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Tailoring Your Leadership Style to Your Employees

It’s so simple and makes a great impact!

The most effective leaders understand what style of management works for their direct reports. Too often, however, I see more of a selfish style of leadership. Meaning – I’ll lead as I want to and you (my employee) better adjust. Wrong and ineffective and it does not make you a good leader.  I’m not proposing you need a different style for each employee you manage, but you can likely group your employees to determine a particular management style that works for that group.

Your employees are likely quite unique from each other. You’ll have employees just out of school who may require more guidance to those individuals who are more senior and don’t need much of your attention.  For example, your “groups” may include:

  • Employees with less than 2 years of professional workplace experience or new to the organization (junior)
  • Employees who have been with the organization 2 – 4 years or who have just joined the organization coming from a similar industry with prior experience (mid)
  • Employees who have been with the organization 5+ years, or have come into a senior level role based on previous experiences or who have significant industry experience (senior)

Certainly while I may assume that the junior employees require more guidance and more of my attention, such as assigning them tasks, helping them plan how they will complete the tasks, and checking in with regularly on progress and the senior employees may require only a weekly meeting with me to check in, I’m still going to consider the individual employees within the group. A more senior level person moved to a role where he is now supervising others will require more of my attention initially than when he was an individual contributor in the organization. Similarly, two junior level employees may adapt at different a pace where one “gets it” quicker than the other and therefore once she “gets it,” she no longer needs me to review with her how she’ll approach her tasks for the week.

Additionally, if an employee who does well on his own and only needs to check in once a week during a one-on-one suddenly starts falling behind in his workload or is given multiple projects to complete in short timeframes, I’m going to want to step in and provide a bit more guidance either through helping him prioritize those projects or removing barriers that are preventing him from performing at his best.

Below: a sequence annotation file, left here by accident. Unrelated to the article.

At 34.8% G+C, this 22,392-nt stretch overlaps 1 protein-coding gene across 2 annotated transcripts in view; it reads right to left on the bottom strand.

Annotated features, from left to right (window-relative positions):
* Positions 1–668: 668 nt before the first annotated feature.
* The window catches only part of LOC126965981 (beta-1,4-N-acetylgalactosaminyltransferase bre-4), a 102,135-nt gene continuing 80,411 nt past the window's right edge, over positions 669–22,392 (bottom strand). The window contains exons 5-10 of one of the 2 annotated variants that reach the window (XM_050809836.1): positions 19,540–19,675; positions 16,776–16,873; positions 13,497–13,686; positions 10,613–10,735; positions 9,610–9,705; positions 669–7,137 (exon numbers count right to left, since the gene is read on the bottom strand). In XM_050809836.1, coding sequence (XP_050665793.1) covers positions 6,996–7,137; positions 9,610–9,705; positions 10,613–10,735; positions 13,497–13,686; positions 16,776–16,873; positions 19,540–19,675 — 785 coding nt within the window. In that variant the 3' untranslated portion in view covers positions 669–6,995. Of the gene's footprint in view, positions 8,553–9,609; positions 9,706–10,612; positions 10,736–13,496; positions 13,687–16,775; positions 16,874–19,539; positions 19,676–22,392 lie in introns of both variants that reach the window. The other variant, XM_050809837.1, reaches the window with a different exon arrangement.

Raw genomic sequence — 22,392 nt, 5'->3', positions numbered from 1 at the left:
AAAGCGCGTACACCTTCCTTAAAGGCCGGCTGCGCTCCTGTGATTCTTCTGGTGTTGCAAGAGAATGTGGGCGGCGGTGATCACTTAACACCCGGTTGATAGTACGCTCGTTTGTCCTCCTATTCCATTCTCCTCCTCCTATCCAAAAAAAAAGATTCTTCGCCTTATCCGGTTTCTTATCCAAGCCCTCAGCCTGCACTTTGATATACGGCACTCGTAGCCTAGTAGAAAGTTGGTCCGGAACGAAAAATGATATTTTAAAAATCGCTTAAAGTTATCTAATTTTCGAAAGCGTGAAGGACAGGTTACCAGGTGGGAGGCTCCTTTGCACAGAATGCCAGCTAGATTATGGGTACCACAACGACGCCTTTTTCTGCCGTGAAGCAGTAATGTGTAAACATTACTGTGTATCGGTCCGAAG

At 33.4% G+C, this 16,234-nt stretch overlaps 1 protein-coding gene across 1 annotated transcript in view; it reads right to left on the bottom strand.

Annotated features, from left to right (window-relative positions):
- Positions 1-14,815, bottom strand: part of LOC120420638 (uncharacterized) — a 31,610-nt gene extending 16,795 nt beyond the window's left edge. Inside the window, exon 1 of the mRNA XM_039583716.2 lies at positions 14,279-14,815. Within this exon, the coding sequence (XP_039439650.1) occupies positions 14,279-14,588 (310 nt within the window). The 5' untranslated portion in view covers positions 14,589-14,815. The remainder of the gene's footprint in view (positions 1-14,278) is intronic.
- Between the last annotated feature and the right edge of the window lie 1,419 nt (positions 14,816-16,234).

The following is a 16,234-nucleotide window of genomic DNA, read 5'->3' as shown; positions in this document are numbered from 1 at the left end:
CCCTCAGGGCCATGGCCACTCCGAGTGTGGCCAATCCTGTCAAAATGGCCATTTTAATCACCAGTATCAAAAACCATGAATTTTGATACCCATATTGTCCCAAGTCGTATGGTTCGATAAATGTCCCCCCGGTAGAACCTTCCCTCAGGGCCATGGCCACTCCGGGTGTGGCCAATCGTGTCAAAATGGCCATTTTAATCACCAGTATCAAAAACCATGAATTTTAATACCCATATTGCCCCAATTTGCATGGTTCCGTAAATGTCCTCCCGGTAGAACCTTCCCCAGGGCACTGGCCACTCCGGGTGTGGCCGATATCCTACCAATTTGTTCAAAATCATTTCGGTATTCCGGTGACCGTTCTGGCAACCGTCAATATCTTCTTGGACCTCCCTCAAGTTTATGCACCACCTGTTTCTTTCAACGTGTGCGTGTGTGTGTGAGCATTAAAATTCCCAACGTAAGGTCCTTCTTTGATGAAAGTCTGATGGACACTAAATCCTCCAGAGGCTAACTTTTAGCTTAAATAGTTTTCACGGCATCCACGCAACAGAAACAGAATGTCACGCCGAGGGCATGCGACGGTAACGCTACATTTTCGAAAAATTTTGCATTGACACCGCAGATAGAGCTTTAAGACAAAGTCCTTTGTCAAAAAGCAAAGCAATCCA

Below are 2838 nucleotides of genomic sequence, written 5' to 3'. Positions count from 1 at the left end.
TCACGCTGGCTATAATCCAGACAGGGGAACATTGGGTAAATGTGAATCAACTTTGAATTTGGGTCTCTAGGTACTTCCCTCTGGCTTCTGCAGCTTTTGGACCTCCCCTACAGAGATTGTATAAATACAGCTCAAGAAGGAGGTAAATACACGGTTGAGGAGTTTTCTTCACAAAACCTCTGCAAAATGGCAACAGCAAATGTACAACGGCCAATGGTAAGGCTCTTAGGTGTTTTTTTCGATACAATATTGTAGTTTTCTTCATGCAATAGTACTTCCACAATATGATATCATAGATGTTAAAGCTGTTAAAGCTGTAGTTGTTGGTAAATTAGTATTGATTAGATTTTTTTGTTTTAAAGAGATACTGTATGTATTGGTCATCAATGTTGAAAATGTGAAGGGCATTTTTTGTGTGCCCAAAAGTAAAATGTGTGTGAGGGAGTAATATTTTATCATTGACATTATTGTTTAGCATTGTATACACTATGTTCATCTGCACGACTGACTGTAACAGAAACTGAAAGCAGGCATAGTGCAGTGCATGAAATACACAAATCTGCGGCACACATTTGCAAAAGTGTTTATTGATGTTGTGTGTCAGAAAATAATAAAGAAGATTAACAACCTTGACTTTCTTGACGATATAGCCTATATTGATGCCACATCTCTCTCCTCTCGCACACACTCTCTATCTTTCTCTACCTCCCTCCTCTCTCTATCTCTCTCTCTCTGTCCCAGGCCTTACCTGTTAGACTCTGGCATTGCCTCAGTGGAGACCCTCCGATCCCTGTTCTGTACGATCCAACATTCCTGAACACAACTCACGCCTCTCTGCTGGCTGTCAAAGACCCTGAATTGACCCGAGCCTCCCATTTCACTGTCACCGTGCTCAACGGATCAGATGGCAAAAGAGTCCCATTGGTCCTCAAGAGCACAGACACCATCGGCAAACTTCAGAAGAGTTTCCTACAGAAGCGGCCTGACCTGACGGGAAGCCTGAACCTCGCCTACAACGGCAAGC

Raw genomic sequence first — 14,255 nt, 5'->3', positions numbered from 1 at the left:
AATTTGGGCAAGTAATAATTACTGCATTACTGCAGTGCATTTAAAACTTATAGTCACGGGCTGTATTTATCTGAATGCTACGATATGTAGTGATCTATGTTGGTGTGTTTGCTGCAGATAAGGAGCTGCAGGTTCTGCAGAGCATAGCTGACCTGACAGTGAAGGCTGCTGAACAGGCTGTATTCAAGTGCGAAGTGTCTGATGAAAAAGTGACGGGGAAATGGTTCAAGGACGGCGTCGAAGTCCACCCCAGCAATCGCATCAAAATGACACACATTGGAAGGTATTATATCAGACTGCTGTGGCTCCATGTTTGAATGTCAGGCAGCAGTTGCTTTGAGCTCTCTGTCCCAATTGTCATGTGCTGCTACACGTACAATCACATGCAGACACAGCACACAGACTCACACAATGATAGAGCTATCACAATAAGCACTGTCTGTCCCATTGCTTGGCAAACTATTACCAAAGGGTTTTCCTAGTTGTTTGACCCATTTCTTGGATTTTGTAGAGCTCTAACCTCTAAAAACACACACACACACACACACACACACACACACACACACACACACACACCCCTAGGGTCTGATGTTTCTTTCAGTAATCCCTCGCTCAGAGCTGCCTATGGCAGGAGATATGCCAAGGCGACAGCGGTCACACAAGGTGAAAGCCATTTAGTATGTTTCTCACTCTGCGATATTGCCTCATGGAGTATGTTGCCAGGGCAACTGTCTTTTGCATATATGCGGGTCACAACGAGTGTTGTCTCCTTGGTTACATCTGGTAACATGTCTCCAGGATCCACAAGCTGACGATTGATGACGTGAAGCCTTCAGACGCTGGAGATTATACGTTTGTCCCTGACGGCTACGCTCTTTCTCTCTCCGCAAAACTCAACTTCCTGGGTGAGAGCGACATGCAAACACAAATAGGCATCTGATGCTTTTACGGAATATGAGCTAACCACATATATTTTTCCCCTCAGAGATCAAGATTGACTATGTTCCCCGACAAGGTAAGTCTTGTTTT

Any good leader gets to know her direct reports and what they require to be effective in their roles. That may be removing barriers within the organization to get them the data they need, providing them skills necessary in their roles, helping them to prioritize heavy workload responsibilities, or just getting out of their way and letting them do their job. Your management style may have to change to accommodate changes with your employees. An employee who is used to working on simple projects and is now tasked with managing more complex initiates may require more guidance than he used to. The better you get to know your employees and build strong working relationships with them, the better you are able to support their needs, providing them the leadership they require to be effective in their roles.

Bottom line – adjusting your management style to the needs of your employees is not an onerous task and certainly has many benefits. Think about the best manager you ever had. I guarantee you that (s)he let you do the job – providing support when you needed it and getting out of your way when you didn’t need help. We all want acknowledgement for the work that we do and we want to know that our manager knows what we are doing and cares about our contribution. You don’t have to micromanage someone to be that leader that is well liked and respected by your staff.  You simply need to know what your employees need and when they need it. And be sure to let them know you appreciate their hard work and recognize their contributions to the team, department and organization as a whole.